Troilus and Cressida

Sometimes when the RSC brings its big guns to bear on a great work from its Stratford repertoire it provokes a reaction in the critic which, disturbingly, can actually amount to satisfaction. I know one will go to other productions of this play and appreciate new solutions of its problems; John Barton's approach is not flawless - not quite, anyway - but after two viewings of his complex, persuasive treatment I for one am frankly so impressed by its combination of scholarship and theatricality that I could in all humility cross Troilus and Cressida off an over-crowded list of plays to be seen and puzzled over. Why? Because, for my money, its questions are answered.

Not that there can ever be one ideal conception of a work which nullifies all others, obviously, but the reading which Barton and his cast give of this play, widely considered a difficult and inconsistent piece, is just very good indeed, thorough in its understanding and most exciting as a stage experience. Its strength is not to be realised in some external fashion, pinning the play into place through some grand visual image, a style of costume or setting which can sum it all up, but rather an ability to dig deep into the intellectual content of the lines and present with clarity what it discovers.

As, for instance, that Thersites, for all the authority of Norman Rodway's scurrilously obscene playing, is not the Chorus figure we thought he was, representing the author's cynicism (cynical is a bad description, anyway, it's a strongly realistic work), but a version of the Shakespearean Fool with a personality and a function all his own, a character whose diseased caperings may illuminate parts of the action but do not necessarily state a final verdict on them. Or that Troilus is not merely the wronged lover but also a mature politician and the physical equal of his brother, Hector, in battle. And that Cassandra, a perilously symbolic figure, is not solely a portentous siren of doom but a genuine mad woman as well, tolerated but disregarded by her chuckling brothers.

In consequence the whole shape of the play seems more logical, the moods better orchestrated than ever before. Cressida's first scene with Pandarus, for instance, when her uncle points out the Trojan leaders as they return from the day's skirmishing, makes particular sense when Troilus is, as here, a convincing soldier and not just the juvenile lead, while the Trojan council scene in its staging neatly echoing the Greek one which it closely follows, again benefits from the emergence of Troilus as a more mature man than the usual young upstart.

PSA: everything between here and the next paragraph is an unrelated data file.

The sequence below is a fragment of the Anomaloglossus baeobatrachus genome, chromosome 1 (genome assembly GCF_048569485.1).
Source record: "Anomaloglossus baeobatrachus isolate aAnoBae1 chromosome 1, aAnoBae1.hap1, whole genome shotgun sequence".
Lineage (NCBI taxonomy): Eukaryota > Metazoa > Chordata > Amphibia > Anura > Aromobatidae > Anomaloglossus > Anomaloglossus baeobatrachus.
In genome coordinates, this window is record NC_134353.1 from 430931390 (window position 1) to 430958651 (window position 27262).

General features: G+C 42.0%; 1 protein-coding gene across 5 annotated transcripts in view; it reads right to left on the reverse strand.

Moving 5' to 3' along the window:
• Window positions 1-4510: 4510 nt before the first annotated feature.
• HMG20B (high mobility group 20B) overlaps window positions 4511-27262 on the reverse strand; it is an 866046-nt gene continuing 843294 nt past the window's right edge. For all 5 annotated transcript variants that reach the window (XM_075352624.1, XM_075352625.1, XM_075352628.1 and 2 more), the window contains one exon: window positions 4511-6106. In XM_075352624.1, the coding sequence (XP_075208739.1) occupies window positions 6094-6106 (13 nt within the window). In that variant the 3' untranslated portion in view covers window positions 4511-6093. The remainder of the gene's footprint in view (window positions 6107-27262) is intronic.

From the point of view of spectacle the scene after the contest between Hector and Ajax, in the text merely a dozen lines of hearty back-slapping and 'good nights', becomes a dazzling set-piece of erotic, torch-lit revelry, with Achilles sporting a blonde Helen of Troy wig and indulging in some overtly sexual foolery with Thersites and his phallic codpiece, to the discomfiture of Menelaus, and the final battle scenes, all too often in past productions a jolly confusion of smoke and tottering supers, are here a relevant climax to the play, not least because we know far better than we have done before exactly who these people are.

For, above all, this is a production which resets the balance of the various roles in the story, and by refusing to overemphasise the importance of any one group of characters lets us in on Shakespeare's intention with exceptional clarity. We have long inherited the Victorian or even earlier view of the play as an untidy blending of a love story with a political one, with great expositions of the council scenes and the subsequent wooing of Achilles working uneasily alongside the nobly personal poetry of troilus and his misplaced affection.

Barton's most impressive achievement in a production positively crammed with scrupulous detail is in recognising those latter scenes as the axis of the play, and in this as throughout he is very fortunate in his cast. Helen Mirren's Cressida is the most assuredly successful young performance for the RSC since estelle Kohler's Juliet, intelligently sensual in manner, vulnerable in her attractiveness yet scorning to invite our sympathy for a failure which is not wholly beyond her means to prevent.

All the other performances are excellent - David Waller's pastily camp Pandarus, Sebastian Shaw as a sinewy and often oddly humorous Ulysses and Alan Howard, once again way out on his own in this company with an Achilles which is a creation of awesome individuality, a posing, beautiful figure which cloaks but never conceals its latent viciousness; but above all stands Michael Williams' Troilus, gained in strength even on last year's Stratford playing, providing the important link between the differing elements of the text with a wonderfully powerful and sustained characterisation.

Frank Cox

Plays and Players, August, 1969


Playing Shakespeare/Troilus and Cressida